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Creating An Better Customer Relationship Through “Open Leadership”

Charlene Li's Open Leadership BookAre you looking to get into social media? Have you ever encountered in your work a struggle to get your boss to buy into a program that you know will work, but have to fight tooth and nails just to get them to simply understand what’s being said? If so, then I suggest you read Open Leadership by Charlene Li (@charleneli) – it’ll transform the way you AND your boss can view how social technology can transform the way business is done.

After the success of her last book Groundswell that she wrote along with Josh Bernoff, Li is back at it again with Open Leadership. The goal of this book is not to tell you the benefits about Twitter, Facebook or any specific social network, but rather helping you understand the relationship that social media has imposed on the way we do business. And just like in Groundswell, Open Leadership will tell you all about how to do business from a more strategic level. In both books written by Charlene Li, what I’ve discovered is that she’s not interested in writing a “self-help” type book to illustrate what you can do with Twitter to better communicate with your customers. Rather, she’s more interested in helping to change the paradigm to which businesses have been accustomed to for a very long time. Social media has allowed us, the consumer, to simply tell businesses like Wal-Mart, Dell, Microsoft and many of the big brands in the world that we no longer accept “business as usual”. Change the way you do business or suffer the consequences.

It’s just not the title of the book

What exactly is open leadership? It’s not that your employees think you won’t make any decisions. Rather, it’s the empowerment the company gives to its customers. We all have heard about the stories behind what social media has done for customers who strike against a brand for bad customer service or for apparently/allegedly “not listening”. Think about what Yelp has done for small and local businesses? Prior to social media, businesses benefited more from the Internet not giving customers a voice. If your food was bad, what could you do about it? Tell your friends and family members and then hope it will spread virally. Now, your message can not only be posted onto Yelp – where thousands of people (if not millions) will see your bad review of that restaurant or business, but also it can be posted on other social networks. You are no longer in control. In fact, Li says that in Chapter 1 of her book: it’s inevitable. And to help you get this point, she starts off with an impact:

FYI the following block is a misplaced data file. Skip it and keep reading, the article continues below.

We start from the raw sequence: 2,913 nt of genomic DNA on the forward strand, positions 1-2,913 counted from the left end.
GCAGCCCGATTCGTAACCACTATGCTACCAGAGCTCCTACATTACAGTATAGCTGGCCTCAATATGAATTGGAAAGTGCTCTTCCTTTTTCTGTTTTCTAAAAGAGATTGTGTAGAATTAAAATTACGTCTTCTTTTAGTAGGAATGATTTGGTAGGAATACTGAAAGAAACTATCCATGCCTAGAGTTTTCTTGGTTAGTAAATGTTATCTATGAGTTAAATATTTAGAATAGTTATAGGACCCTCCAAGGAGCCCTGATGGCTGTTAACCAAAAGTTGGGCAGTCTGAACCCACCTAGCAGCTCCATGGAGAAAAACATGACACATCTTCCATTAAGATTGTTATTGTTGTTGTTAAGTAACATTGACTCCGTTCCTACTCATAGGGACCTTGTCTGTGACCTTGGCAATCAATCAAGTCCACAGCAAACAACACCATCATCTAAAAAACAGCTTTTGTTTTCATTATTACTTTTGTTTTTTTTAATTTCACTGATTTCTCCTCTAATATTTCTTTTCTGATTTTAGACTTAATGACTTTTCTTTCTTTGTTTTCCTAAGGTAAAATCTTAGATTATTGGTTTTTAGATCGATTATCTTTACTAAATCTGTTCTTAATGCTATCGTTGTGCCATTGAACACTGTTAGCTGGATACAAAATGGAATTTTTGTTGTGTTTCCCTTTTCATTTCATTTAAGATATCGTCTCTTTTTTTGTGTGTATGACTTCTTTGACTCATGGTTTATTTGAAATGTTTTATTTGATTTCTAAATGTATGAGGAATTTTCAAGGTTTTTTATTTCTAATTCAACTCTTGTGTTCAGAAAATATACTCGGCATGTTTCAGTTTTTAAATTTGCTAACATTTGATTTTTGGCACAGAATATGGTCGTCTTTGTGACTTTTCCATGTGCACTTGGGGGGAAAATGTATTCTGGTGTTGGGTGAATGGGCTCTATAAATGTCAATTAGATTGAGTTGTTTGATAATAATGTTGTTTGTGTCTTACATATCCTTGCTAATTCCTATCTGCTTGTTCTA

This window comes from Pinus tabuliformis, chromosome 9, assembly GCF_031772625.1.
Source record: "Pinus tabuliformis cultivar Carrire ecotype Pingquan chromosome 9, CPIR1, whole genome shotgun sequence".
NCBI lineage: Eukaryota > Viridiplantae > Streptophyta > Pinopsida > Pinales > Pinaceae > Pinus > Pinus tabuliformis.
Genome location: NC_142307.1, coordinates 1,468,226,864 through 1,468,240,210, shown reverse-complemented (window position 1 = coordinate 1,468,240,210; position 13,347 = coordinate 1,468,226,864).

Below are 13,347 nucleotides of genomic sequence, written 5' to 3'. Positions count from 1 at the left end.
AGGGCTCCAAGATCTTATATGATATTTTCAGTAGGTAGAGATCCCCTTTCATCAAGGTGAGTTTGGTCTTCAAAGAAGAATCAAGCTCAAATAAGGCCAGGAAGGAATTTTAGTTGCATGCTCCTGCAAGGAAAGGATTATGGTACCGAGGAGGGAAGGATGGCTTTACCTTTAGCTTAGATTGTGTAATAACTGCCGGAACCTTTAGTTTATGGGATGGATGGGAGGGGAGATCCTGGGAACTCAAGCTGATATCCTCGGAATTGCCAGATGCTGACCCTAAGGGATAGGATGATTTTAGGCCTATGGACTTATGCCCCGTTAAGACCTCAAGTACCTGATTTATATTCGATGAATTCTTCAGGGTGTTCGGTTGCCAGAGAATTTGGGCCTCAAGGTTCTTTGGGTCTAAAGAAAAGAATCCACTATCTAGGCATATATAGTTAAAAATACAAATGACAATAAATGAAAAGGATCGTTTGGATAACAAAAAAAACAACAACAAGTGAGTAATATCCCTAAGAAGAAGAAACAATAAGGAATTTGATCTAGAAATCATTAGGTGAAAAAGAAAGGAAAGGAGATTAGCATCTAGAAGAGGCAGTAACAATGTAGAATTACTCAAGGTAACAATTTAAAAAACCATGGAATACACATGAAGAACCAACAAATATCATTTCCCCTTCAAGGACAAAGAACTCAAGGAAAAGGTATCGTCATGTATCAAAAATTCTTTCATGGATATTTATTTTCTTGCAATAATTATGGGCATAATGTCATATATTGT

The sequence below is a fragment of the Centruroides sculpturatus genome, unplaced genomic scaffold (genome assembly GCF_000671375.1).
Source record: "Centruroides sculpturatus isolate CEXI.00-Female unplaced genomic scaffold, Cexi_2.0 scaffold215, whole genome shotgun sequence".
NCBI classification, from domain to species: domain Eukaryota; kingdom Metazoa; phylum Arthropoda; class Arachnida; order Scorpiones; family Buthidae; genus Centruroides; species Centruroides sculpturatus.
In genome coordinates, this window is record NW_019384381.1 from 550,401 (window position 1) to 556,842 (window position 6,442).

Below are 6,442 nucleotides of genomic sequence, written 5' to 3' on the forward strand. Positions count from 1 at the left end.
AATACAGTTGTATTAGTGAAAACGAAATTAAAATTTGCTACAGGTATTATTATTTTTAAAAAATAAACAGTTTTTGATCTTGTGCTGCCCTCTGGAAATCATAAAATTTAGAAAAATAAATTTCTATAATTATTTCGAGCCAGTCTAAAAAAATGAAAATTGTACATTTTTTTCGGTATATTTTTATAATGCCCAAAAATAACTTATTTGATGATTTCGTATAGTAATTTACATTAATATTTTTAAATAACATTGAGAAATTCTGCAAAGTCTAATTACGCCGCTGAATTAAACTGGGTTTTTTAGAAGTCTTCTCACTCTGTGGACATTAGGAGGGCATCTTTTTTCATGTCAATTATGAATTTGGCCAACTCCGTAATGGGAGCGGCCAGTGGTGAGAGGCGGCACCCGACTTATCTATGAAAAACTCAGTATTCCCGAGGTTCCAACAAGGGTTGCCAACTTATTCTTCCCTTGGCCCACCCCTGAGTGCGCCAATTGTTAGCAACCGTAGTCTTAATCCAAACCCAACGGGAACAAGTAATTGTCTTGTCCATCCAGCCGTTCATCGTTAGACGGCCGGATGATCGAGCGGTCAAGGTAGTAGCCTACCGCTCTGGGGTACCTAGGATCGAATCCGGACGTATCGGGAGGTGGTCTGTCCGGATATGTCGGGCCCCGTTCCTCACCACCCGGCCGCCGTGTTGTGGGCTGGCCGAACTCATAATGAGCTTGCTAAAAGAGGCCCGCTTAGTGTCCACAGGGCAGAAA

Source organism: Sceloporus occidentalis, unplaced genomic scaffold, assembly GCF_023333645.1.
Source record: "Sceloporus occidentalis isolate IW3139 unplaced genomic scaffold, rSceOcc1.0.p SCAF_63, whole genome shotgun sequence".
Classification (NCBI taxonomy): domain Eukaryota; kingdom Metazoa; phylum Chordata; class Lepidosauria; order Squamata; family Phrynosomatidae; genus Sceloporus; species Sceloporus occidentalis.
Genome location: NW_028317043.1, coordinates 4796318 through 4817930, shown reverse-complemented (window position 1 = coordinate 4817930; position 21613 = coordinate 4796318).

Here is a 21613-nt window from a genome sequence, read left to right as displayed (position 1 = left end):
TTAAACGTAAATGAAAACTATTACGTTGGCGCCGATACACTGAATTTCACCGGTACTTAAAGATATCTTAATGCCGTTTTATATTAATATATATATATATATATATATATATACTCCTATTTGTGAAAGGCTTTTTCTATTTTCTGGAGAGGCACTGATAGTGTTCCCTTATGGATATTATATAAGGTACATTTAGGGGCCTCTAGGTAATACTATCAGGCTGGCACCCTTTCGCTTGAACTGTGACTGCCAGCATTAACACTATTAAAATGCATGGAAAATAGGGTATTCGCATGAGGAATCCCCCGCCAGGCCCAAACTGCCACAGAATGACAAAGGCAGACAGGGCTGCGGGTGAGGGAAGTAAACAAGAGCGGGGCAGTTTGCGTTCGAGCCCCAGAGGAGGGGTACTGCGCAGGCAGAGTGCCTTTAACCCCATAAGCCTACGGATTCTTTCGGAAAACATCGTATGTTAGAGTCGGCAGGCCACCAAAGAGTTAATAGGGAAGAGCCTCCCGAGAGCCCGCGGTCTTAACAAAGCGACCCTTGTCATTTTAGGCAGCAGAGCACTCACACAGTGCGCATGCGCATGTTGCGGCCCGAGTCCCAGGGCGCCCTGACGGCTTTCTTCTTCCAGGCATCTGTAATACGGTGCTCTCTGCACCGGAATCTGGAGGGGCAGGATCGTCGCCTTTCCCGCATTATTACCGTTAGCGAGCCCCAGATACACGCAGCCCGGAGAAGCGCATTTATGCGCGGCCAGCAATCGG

You may not know who Dave Carroll (@davecarroll) is, but United Airlines wishes it had never heard of him.

One March day not long ago, Carroll looked out of his airplane seat window and couldn’t believe what he was seeing. Out on the tarmac of Chicago’s O’Hare airport, he saw baggage handlers tossing suitcases, sometimes dropping them on the ground. Among the items were guitar cases…and realized that these were his guitars being thrown back and forth.

I don’t need to complete the story because you might know what happens, but Carroll’s experience and his response shows us the power that customers have and how companies who fail to let embrace this change and social opportunity will be doomed to ridicule. Throughout Li’s book, there are countless examples, some that you may have read in other social communication books like Putting the Public Back into Public Relations, Engage, Trust Agents, etc. and even some new ones that you might not have heard from. This is not a book that preaches to you. On the contrary, it offers you a different way of thinking while supporting itself with real company examples that you can relate to as a business owner or stakeholder.

More substance and less fluff